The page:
Biogeography and evolution of the Carassius auratus-complex in East Asia
1 Laboratory of Fisheries Biology & Coral Reef Studies, Faculty of Science, University of the Ryukyus, 1 Senbaru, Nishihara, Okinawa 903-0213, Japan
2 Department of Marine Bioscience, Ocean Research Institute, The University of Tokyo, 1-15-1 Minamidai, Nakano, Tokyo 164-8639, Japan
3 National Research Institute of Fisheries Science, Fisheries Research Agency, Komaki 1088, Ueda, Nagano 386-0031, Japan
4 Department of Zoology, Natural History Museum & Institute, Chiba, 955-2 Aoba-cho, Chuo-ku, Chiba 260-8682, Japan
BMC Evolutionary Biology 2010, 10:7 doi:10.1186/1471-2148-10-7Published: 12 January 2010
Carassius auratus is a primary freshwater fish with bisexual diploid and unisexual gynogenetic triploid lineages. It is distributed widely in Eurasia and is especially common in East Asia. Although several genetic studies have been conducted on C. auratus, they have not provided clear phylogenetic and evolutionary descriptions of this fish, probably due to selection bias in sampling sites and the DNA regions analysed. As the first step in clarifying the evolutionary entity of the world's Carassius fishes, we attempted to clarify the phylogeny of C. auratus populations distributed in East Asia.
We conducted a detailed analysis of a large dataset of mitochondrial gene sequences [CR, 323 bp, 672 sequences (528 sequenced + 144 downloaded); CR + ND4 + ND5 + cyt b, 4669 bp in total, 53 sequences] obtained from C. auratus in East Asia. Our phylogeographic analysis revealed two superlineages, one distributed mainly among the Japanese main islands and the other in various regions in and around the Eurasian continent, including the Ryukyus and Taiwan. The two superlineages include seven lineages with high regional specificity that are composed of endemic populations indigenous to each region. The divergence time of the seven lineages was estimated to be 0.2 million years ago (Mya) by a fossil-based method and 1.0-1.9 Mya by the molecular clock method. The antiquity and endemism of these lineages suggest that they are native to their respective regions, although some seem to have been affected by the artificial introduction of C. auratus belonging to other lineages. Triploids of C. auratus did not form a monophyletic lineage but were clustered mostly with sympatric diploids.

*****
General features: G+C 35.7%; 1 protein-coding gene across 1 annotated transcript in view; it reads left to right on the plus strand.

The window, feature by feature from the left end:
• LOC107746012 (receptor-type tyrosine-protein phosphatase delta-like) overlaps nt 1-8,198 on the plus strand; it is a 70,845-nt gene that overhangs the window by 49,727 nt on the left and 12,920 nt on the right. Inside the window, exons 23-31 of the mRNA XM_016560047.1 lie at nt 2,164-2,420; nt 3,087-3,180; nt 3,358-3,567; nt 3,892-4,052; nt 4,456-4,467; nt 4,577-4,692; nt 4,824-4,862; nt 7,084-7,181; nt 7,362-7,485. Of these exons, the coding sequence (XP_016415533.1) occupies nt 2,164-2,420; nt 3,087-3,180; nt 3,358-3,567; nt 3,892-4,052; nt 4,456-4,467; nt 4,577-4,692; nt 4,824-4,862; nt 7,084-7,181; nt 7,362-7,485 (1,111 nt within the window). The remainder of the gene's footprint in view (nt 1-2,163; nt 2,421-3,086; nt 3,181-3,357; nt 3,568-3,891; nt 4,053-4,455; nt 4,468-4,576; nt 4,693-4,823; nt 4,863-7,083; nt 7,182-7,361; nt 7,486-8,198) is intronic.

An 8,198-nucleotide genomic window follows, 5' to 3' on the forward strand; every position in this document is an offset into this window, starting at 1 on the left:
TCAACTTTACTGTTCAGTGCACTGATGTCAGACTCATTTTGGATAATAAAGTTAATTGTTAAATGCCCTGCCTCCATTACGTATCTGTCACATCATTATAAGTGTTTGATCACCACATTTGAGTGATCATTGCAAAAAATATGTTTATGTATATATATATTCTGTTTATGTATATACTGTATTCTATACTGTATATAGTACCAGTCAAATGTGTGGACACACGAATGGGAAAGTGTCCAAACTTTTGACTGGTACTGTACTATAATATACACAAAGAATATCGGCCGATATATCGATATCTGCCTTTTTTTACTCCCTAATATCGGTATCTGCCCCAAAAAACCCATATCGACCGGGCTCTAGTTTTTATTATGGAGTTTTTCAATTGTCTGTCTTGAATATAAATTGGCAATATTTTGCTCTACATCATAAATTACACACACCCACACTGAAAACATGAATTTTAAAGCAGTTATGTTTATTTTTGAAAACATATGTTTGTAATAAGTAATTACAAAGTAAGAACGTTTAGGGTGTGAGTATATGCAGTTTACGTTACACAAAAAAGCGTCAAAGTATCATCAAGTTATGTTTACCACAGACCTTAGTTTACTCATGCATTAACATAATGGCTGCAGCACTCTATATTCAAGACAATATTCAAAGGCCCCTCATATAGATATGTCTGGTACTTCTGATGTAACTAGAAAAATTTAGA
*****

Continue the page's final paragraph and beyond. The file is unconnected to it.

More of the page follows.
The results of the present study revealed the existence of two superlineages of C. auratus in East Asia that include seven lineages endemic to each of the seven regions examined. The lack of substantial genetic separation between triploids and diploids indicates that triploids are not composed of a single independent lineage. The ancient origins and evolutionary uniqueness of the seven lineages warrant their conservation. An overall phylogenetic framework obtained from the present study will be of use for estimating the phylogenetic relationships of Carassius fishes on the Eurasian continent.